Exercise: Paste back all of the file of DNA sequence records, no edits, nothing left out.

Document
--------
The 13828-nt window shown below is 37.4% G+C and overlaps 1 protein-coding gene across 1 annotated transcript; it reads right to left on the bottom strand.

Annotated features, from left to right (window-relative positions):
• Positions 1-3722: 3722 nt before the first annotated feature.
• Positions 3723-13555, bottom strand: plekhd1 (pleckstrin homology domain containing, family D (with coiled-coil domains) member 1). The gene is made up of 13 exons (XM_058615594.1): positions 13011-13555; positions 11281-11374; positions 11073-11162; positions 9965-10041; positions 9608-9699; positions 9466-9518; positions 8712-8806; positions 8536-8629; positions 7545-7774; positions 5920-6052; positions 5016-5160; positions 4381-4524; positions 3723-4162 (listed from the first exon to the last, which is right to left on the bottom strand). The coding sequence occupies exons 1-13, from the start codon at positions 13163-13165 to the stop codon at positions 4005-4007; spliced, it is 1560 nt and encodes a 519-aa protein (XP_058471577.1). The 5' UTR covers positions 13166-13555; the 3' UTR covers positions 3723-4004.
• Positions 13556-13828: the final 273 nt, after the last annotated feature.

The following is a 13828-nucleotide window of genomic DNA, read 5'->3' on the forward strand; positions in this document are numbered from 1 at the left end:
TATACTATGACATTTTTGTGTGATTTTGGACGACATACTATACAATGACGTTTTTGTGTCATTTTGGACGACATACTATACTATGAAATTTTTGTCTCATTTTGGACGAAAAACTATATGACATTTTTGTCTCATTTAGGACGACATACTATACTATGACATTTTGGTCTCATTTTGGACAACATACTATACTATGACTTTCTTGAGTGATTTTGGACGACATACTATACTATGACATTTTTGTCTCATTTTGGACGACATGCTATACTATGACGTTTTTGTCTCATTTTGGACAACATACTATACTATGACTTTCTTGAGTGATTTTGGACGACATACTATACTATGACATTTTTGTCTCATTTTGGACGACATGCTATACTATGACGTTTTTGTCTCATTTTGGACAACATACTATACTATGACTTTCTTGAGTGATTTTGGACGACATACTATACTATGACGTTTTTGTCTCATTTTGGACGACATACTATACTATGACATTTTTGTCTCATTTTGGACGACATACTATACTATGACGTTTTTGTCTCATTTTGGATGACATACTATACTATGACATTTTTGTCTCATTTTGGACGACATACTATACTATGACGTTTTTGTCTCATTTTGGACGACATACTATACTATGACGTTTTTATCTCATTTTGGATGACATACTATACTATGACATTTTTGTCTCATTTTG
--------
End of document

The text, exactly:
The 13828-nt window shown below is 37.4% G+C and overlaps 1 protein-coding gene across 1 annotated transcript; it reads right to left on the bottom strand.

Annotated features, from left to right (window-relative positions):
• Positions 1-3722: 3722 nt before the first annotated feature.
• Positions 3723-13555, bottom strand: plekhd1 (pleckstrin homology domain containing, family D (with coiled-coil domains) member 1). The gene is made up of 13 exons (XM_058615594.1): positions 13011-13555; positions 11281-11374; positions 11073-11162; positions 9965-10041; positions 9608-9699; positions 9466-9518; positions 8712-8806; positions 8536-8629; positions 7545-7774; positions 5920-6052; positions 5016-5160; positions 4381-4524; positions 3723-4162 (listed from the first exon to the last, which is right to left on the bottom strand). The coding sequence occupies exons 1-13, from the start codon at positions 13163-13165 to the stop codon at positions 4005-4007; spliced, it is 1560 nt and encodes a 519-aa protein (XP_058471577.1). The 5' UTR covers positions 13166-13555; the 3' UTR covers positions 3723-4004.
• Positions 13556-13828: the final 273 nt, after the last annotated feature.

The following is a 13828-nucleotide window of genomic DNA, read 5'->3' on the forward strand; positions in this document are numbered from 1 at the left end:
TATACTATGACATTTTTGTGTGATTTTGGACGACATACTATACAATGACGTTTTTGTGTCATTTTGGACGACATACTATACTATGAAATTTTTGTCTCATTTTGGACGAAAAACTATATGACATTTTTGTCTCATTTAGGACGACATACTATACTATGACATTTTGGTCTCATTTTGGACAACATACTATACTATGACTTTCTTGAGTGATTTTGGACGACATACTATACTATGACATTTTTGTCTCATTTTGGACGACATGCTATACTATGACGTTTTTGTCTCATTTTGGACAACATACTATACTATGACTTTCTTGAGTGATTTTGGACGACATACTATACTATGACATTTTTGTCTCATTTTGGACGACATGCTATACTATGACGTTTTTGTCTCATTTTGGACAACATACTATACTATGACTTTCTTGAGTGATTTTGGACGACATACTATACTATGACGTTTTTGTCTCATTTTGGACGACATACTATACTATGACATTTTTGTCTCATTTTGGACGACATACTATACTATGACGTTTTTGTCTCATTTTGGATGACATACTATACTATGACATTTTTGTCTCATTTTGGACGACATACTATACTATGACGTTTTTGTCTCATTTTGGACGACATACTATACTATGACGTTTTTATCTCATTTTGGATGACATACTATACTATGACATTTTTGTCTCATTTTG